Cystitis in dogs (or cats) can be a painful experience – even for an owner. After all, no one wants to see their dog suffer from an infection, inflammation or any medical problem that can cause him or her any discomfort.
But don’t worry…
There’s a lot you can do to help elevate any pain your dog is feeling because of cystitis, and to help him or her on the way to restored health. The key is to first determine that your dog is suffering, and then be sure to get him or her the care that they need.
This is why…
We here at IndulgeYourPet like to write articles like these so that we can help our readers learn a little bit about many of the common aliments that their pets could suffer from. This way, you as a pet owner can be better prepared to help your loved one receive the care that they need.
That said however…
We also like to remind folks that we here at IndulgeYourPet are not doctors, veterinarians or even medical professionals. All we are is a bunch of animal lovers who simply want the best for our furry little companions. So… if you feel that your pet may be suffering from Cystitis or any other medical condition for that matter, take our advice and…
“When in doubt, have a VET check it out!”
And now that we’ve got that covered, let’s actually take a look at what cystitis so that we can get a better understanding of how we as pet owners can better care for our pets.
What is Cystitis?
The word ending “itis” literally means inflammation. An inflammation is actually a symptom rather than the condition itself. In this case, it’s an inflammation of the bladder which is mostly caused by bacteria but can also be caused by other problems.
Common causes of cystitis?
In addition to bacterial infections, cystitis is caused by:
- Bladder stones
- And/or some type of anatomical problem/abnormality (most common in female dogs rather than male dogs)
Clinical Signs/ Symptoms of Cystitis
What will you see in your dog if he or she might have cystitis? The number one thing that you will notice that will lead you to cystitis is blood in the urine. Of course, like we said, this could definitely be indicative of a bigger problem (like cancer/ tumors) or could be something smaller, like a stone.
Can also occur simultaneously with a urinary tract infection which will complicate matters as it will make it incredibly uncomfortable for your dog (or cat) pass urine. Also, he or she may feel the urge to or actually urinate often. If your pet keeps wanting to go out and keeps straining to urinate, there’s a good chance something is medically wrong and a UTI and/or cystitis might be part of it.
Diagnosing Cystitis in Dogs
The first thing a vet will want to know is your dog’s own history and that of his/her family. If there is any dysuria, hematuria or pollakiuria in their history then there is a much higher chance your dog will suffer from cystitis. Other health issues can also increase a dog’s risk:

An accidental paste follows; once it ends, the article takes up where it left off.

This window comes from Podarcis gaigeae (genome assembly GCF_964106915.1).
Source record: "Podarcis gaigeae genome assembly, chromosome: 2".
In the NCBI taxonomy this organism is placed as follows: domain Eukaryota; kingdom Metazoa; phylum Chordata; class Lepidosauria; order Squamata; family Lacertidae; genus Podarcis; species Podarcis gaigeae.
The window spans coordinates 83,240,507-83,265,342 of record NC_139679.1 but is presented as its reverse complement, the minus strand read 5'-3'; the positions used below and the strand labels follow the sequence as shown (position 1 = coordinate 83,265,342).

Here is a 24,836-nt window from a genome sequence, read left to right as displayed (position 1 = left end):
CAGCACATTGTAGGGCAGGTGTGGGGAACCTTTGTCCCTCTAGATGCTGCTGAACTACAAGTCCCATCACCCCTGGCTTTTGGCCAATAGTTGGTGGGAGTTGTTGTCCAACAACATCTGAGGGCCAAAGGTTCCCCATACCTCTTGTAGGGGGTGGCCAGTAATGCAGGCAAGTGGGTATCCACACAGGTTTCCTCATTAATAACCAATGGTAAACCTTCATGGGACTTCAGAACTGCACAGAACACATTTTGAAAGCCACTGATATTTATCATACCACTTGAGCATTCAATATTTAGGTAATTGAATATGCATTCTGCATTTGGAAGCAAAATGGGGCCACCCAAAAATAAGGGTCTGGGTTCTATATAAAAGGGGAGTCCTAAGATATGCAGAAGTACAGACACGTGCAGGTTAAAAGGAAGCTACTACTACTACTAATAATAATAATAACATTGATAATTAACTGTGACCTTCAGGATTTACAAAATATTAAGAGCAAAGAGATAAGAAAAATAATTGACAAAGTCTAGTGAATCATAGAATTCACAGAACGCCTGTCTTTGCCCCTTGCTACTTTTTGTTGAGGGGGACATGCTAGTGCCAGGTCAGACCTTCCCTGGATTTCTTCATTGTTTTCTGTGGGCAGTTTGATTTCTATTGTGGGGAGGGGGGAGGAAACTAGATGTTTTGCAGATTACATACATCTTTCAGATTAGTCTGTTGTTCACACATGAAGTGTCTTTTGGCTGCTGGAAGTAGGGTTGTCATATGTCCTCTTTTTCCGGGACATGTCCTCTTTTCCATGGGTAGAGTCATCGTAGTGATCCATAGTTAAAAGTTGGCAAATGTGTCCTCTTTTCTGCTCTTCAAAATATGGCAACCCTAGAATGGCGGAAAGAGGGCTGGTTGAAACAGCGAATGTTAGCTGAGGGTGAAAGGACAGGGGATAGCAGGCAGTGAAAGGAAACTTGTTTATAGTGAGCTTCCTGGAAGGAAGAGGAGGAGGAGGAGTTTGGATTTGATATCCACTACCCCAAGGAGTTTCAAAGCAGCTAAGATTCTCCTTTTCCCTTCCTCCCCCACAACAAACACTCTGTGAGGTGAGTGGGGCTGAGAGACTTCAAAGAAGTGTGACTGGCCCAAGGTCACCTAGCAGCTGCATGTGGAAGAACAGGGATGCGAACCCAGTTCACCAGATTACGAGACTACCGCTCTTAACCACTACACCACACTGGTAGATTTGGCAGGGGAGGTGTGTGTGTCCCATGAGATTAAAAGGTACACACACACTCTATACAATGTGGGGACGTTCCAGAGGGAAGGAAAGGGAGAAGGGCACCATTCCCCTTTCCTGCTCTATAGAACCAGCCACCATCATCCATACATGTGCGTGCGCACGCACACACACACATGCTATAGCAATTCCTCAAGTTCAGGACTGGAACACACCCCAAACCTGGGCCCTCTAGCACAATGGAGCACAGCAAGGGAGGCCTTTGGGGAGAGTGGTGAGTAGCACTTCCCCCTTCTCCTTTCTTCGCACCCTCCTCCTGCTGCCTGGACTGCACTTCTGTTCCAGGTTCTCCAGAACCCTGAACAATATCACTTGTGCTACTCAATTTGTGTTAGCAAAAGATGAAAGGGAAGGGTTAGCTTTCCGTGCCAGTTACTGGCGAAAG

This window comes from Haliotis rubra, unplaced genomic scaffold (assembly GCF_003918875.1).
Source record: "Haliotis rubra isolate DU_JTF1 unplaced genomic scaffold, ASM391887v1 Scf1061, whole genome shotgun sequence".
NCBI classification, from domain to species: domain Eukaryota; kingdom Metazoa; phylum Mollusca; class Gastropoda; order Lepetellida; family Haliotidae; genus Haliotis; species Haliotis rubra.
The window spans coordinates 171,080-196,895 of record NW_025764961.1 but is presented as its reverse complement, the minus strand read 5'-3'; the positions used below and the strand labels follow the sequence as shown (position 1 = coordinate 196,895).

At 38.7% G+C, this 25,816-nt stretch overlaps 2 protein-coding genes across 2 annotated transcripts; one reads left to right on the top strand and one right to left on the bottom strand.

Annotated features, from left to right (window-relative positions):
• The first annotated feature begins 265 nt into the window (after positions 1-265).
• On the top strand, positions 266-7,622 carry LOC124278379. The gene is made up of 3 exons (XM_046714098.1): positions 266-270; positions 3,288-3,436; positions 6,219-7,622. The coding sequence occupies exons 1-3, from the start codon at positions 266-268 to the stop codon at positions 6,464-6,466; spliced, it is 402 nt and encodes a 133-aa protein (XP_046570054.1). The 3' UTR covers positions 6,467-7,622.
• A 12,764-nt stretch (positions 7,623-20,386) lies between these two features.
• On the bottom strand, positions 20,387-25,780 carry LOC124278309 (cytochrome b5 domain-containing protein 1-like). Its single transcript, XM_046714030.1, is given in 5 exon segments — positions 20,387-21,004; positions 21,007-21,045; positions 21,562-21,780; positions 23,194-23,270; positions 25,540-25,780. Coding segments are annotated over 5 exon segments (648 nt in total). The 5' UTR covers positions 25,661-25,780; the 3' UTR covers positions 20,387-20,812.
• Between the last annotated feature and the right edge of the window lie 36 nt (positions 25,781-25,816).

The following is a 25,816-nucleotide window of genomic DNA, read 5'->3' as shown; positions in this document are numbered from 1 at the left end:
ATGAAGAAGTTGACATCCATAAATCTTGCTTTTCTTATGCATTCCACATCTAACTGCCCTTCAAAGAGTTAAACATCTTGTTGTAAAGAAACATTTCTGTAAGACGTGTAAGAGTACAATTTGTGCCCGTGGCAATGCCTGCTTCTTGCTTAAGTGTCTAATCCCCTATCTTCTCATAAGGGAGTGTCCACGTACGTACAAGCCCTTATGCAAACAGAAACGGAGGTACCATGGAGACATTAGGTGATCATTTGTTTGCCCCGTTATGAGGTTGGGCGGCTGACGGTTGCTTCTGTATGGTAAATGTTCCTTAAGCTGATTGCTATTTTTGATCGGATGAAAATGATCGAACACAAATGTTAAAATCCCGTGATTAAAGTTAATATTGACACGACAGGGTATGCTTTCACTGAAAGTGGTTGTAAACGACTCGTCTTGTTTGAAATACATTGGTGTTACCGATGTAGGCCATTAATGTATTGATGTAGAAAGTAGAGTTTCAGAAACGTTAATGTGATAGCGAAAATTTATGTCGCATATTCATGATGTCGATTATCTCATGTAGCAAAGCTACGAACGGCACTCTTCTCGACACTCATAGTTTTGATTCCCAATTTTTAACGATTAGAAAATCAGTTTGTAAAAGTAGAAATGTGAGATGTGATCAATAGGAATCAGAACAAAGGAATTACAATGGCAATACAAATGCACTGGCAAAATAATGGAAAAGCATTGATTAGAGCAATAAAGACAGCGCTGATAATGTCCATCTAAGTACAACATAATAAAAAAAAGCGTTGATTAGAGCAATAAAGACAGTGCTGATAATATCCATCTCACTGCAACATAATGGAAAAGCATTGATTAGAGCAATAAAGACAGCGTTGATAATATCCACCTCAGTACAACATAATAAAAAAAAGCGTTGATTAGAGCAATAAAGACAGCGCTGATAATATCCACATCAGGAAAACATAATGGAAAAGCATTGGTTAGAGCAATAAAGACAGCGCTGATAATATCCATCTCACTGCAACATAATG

- Cushing’s Disease
- Diabetes mellitus
But health history…
Generally, isn’t enough for a definitive diagnosis for cystitis. This is why, your vet will likely collect a urine sample and conduct a urine culture in a lab. This can check for a urinary bladder infection. This urinalysis is usually done by drawing the urine through a syringe (rather than peeing in a cup like humans do). This is just the best way to get an uncontaminated sample.
Another way to identify…
Or diagnose the fact that your pet is suffering from cystitis is through the use of plain radiographs (aka x-rays) or a radiograph with contrast (dye that makes things show up in the x-ray).
Now since your…
Pet has to be still to get a clear x-ray, he or she might have to be sedated for this. Ultrasounds are another option and may not require sedation.
To treat the cystitis your vet will probably do something fairly routine like prescribe anti-inflammatory medications or antibiotics. He/she will probably also tell you to make sure your dog gets ample water or wet food; basically, special diets which can help with things like ridding the body of bacteria or helping to dissolve any crystals that may be in the bladder.
However, the main thing is to treat the cause of the inflammation rather than just the inflammation. If you don’t get to the root of things, it’s very likely that your dog will have recurring bladder problems.
This is why…
It’s so important to visit your veterinarian every time your dog or cat suffers from cystitis because each time, the root cause could be different which makes creating a plan to avoid future occurrences so important.
For this reason…
We always like to recommend to folks that they should take a moment and due a bit of research on possibly purchasing a pet insurance policy for their pet. This way, if they do find themselves visiting their vet on a rather “regular” basis, they won’t be on the “hook” for 100% of all those medical bills.
For more information about who we here at IndulgeYourPet “feel” are currently offering the “best” pet insurance policies in the industry, we would encourage you to check out our Top 10 Best Pet Insurance Companies article.